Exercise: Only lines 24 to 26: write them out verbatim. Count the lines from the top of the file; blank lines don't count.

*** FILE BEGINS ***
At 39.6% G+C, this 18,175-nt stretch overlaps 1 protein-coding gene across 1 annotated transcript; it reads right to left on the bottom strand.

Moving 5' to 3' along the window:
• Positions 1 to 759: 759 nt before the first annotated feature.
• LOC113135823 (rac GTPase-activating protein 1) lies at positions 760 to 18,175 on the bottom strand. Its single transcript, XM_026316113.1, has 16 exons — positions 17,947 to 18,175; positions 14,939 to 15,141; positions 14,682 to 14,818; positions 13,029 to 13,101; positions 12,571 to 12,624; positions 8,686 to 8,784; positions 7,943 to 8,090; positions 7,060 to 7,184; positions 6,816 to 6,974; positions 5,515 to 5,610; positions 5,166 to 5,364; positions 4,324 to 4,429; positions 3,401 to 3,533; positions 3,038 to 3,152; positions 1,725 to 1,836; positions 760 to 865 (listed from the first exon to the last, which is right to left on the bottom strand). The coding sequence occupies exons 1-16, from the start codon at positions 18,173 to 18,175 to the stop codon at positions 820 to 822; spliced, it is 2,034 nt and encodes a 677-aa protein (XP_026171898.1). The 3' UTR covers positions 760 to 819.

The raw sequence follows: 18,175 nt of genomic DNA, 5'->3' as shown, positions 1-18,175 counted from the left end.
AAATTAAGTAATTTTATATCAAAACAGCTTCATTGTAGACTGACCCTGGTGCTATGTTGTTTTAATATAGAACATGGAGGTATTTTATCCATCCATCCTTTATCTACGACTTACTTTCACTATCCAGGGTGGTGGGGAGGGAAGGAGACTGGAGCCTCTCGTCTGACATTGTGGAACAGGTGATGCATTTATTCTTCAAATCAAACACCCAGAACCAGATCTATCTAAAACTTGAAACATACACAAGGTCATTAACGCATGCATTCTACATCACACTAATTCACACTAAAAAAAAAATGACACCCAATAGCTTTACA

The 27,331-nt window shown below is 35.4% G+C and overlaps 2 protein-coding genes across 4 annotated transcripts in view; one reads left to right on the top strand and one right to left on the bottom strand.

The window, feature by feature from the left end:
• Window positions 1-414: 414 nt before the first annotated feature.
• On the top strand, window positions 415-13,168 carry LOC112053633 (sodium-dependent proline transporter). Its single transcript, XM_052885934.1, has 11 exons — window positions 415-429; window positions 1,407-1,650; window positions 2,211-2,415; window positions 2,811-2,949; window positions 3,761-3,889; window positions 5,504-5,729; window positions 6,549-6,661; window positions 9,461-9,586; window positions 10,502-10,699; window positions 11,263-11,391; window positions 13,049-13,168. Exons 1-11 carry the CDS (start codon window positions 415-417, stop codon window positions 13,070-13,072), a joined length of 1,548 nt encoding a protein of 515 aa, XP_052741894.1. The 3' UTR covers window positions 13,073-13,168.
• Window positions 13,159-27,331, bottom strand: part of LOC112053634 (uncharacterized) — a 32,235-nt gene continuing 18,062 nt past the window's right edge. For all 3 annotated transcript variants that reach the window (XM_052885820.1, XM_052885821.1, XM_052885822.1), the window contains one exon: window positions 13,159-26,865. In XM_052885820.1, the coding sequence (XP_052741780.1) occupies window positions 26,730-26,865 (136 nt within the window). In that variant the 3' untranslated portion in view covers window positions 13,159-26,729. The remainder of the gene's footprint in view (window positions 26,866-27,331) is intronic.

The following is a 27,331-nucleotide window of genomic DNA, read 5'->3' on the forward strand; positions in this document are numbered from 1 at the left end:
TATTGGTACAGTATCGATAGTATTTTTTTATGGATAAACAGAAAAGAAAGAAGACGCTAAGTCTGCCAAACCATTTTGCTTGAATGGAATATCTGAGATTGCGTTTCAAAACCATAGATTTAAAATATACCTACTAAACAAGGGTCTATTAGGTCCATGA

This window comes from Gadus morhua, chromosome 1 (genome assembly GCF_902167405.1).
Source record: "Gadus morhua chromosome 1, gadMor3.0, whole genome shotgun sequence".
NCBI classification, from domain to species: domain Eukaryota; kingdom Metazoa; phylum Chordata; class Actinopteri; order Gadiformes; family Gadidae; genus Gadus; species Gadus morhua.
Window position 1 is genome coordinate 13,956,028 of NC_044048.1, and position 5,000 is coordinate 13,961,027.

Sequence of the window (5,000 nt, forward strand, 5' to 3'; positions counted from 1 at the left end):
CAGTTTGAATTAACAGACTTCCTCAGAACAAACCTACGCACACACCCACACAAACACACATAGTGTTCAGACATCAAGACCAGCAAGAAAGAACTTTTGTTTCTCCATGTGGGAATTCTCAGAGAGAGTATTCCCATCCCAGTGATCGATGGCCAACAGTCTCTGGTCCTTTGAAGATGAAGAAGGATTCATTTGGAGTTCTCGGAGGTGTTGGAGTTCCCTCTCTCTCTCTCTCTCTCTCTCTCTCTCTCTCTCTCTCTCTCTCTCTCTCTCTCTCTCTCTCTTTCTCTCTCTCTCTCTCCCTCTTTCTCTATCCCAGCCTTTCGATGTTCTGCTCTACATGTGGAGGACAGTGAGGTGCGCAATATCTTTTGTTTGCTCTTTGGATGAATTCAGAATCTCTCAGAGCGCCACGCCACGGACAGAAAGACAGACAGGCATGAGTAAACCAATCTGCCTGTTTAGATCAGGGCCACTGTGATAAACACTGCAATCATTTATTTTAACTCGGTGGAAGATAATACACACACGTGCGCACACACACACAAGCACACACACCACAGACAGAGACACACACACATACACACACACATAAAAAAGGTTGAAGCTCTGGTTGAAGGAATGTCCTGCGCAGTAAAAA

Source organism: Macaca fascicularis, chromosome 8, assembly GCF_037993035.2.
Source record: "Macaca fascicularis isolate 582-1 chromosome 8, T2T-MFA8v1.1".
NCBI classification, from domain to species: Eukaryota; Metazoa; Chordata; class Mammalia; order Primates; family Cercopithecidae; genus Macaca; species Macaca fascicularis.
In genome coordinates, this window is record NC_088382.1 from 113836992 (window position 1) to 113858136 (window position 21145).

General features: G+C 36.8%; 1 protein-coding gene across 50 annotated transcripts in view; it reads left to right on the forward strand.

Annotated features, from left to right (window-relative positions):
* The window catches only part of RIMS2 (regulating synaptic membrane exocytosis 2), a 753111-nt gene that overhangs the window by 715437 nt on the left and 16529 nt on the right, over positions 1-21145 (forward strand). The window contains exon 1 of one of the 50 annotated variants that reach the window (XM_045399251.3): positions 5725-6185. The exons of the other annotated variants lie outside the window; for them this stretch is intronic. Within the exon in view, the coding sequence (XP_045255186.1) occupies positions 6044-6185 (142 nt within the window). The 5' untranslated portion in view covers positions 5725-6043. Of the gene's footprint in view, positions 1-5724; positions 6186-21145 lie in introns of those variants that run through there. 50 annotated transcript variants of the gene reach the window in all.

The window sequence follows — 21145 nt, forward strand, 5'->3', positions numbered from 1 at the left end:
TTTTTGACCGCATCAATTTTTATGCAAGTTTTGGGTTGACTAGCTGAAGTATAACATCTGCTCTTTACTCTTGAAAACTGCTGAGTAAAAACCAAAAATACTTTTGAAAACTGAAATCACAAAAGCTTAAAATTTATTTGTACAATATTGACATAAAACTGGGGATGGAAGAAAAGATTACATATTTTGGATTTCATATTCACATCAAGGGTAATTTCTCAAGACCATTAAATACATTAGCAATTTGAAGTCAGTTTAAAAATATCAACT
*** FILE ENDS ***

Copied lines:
General features: G+C 36.8%; 1 protein-coding gene across 50 annotated transcripts in view; it reads left to right on the forward strand.

Annotated features, from left to right (window-relative positions):
* The window catches only part of RIMS2 (regulating synaptic membrane exocytosis 2), a 753111-nt gene that overhangs the window by 715437 nt on the left and 16529 nt on the right, over positions 1-21145 (forward strand). The window contains exon 1 of one of the 50 annotated variants that reach the window (XM_045399251.3): positions 5725-6185. The exons of the other annotated variants lie outside the window; for them this stretch is intronic. Within the exon in view, the coding sequence (XP_045255186.1) occupies positions 6044-6185 (142 nt within the window). The 5' untranslated portion in view covers positions 5725-6043. Of the gene's footprint in view, positions 1-5724; positions 6186-21145 lie in introns of those variants that run through there. 50 annotated transcript variants of the gene reach the window in all.